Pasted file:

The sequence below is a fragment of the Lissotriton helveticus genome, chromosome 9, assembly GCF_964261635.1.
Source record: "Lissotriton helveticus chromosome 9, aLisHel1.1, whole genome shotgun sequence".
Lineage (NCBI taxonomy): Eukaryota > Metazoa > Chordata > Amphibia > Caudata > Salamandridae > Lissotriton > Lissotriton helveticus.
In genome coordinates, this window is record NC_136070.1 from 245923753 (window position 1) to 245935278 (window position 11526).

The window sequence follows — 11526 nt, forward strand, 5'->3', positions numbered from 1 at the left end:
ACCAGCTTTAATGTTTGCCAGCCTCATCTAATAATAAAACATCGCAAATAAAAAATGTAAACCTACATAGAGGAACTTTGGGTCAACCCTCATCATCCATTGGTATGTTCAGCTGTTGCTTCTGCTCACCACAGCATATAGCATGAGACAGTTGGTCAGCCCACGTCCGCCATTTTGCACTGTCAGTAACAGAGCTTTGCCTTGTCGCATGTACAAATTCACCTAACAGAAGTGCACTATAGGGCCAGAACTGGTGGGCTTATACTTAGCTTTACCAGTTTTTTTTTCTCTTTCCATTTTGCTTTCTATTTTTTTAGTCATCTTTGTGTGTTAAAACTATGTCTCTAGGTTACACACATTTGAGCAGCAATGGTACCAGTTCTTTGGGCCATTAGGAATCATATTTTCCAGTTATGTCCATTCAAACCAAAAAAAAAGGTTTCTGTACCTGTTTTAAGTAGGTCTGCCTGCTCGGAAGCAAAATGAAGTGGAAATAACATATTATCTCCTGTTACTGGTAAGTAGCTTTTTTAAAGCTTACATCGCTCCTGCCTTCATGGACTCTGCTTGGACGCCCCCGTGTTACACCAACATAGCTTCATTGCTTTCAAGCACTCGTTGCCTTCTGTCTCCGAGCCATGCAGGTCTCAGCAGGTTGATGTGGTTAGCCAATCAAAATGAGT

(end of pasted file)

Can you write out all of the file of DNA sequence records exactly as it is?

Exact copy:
The sequence below is a fragment of the Lissotriton helveticus genome, chromosome 9, assembly GCF_964261635.1.
Source record: "Lissotriton helveticus chromosome 9, aLisHel1.1, whole genome shotgun sequence".
Lineage (NCBI taxonomy): Eukaryota > Metazoa > Chordata > Amphibia > Caudata > Salamandridae > Lissotriton > Lissotriton helveticus.
In genome coordinates, this window is record NC_136070.1 from 245923753 (window position 1) to 245935278 (window position 11526).

The window sequence follows — 11526 nt, forward strand, 5'->3', positions numbered from 1 at the left end:
ACCAGCTTTAATGTTTGCCAGCCTCATCTAATAATAAAACATCGCAAATAAAAAATGTAAACCTACATAGAGGAACTTTGGGTCAACCCTCATCATCCATTGGTATGTTCAGCTGTTGCTTCTGCTCACCACAGCATATAGCATGAGACAGTTGGTCAGCCCACGTCCGCCATTTTGCACTGTCAGTAACAGAGCTTTGCCTTGTCGCATGTACAAATTCACCTAACAGAAGTGCACTATAGGGCCAGAACTGGTGGGCTTATACTTAGCTTTACCAGTTTTTTTTTCTCTTTCCATTTTGCTTTCTATTTTTTTAGTCATCTTTGTGTGTTAAAACTATGTCTCTAGGTTACACACATTTGAGCAGCAATGGTACCAGTTCTTTGGGCCATTAGGAATCATATTTTCCAGTTATGTCCATTCAAACCAAAAAAAAAGGTTTCTGTACCTGTTTTAAGTAGGTCTGCCTGCTCGGAAGCAAAATGAAGTGGAAATAACATATTATCTCCTGTTACTGGTAAGTAGCTTTTTTAAAGCTTACATCGCTCCTGCCTTCATGGACTCTGCTTGGACGCCCCCGTGTTACACCAACATAGCTTCATTGCTTTCAAGCACTCGTTGCCTTCTGTCTCCGAGCCATGCAGGTCTCAGCAGGTTGATGTGGTTAGCCAATCAAAATGAGT